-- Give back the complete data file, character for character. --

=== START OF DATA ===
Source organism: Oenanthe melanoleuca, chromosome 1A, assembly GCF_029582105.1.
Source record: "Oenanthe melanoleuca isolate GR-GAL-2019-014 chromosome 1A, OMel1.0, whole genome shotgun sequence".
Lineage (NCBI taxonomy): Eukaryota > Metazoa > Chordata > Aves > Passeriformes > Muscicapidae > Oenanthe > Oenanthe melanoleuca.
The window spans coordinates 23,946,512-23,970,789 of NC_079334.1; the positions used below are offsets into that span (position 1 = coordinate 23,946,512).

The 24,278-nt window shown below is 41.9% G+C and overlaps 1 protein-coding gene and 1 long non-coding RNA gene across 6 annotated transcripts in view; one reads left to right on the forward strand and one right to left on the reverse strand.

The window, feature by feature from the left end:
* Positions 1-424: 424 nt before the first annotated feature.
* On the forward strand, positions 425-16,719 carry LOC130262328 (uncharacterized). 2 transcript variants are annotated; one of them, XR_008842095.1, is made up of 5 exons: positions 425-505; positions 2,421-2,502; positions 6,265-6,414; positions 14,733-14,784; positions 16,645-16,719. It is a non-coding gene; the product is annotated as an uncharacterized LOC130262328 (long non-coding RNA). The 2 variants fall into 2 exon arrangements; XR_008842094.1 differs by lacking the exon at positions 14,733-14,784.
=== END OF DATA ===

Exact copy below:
Source organism: Oenanthe melanoleuca, chromosome 1A, assembly GCF_029582105.1.
Source record: "Oenanthe melanoleuca isolate GR-GAL-2019-014 chromosome 1A, OMel1.0, whole genome shotgun sequence".
Lineage (NCBI taxonomy): Eukaryota > Metazoa > Chordata > Aves > Passeriformes > Muscicapidae > Oenanthe > Oenanthe melanoleuca.
The window spans coordinates 23,946,512-23,970,789 of NC_079334.1; the positions used below are offsets into that span (position 1 = coordinate 23,946,512).

The 24,278-nt window shown below is 41.9% G+C and overlaps 1 protein-coding gene and 1 long non-coding RNA gene across 6 annotated transcripts in view; one reads left to right on the forward strand and one right to left on the reverse strand.

The window, feature by feature from the left end:
* Positions 1-424: 424 nt before the first annotated feature.
* On the forward strand, positions 425-16,719 carry LOC130262328 (uncharacterized). 2 transcript variants are annotated; one of them, XR_008842095.1, is made up of 5 exons: positions 425-505; positions 2,421-2,502; positions 6,265-6,414; positions 14,733-14,784; positions 16,645-16,719. It is a non-coding gene; the product is annotated as an uncharacterized LOC130262328 (long non-coding RNA). The 2 variants fall into 2 exon arrangements; XR_008842094.1 differs by lacking the exon at positions 14,733-14,784.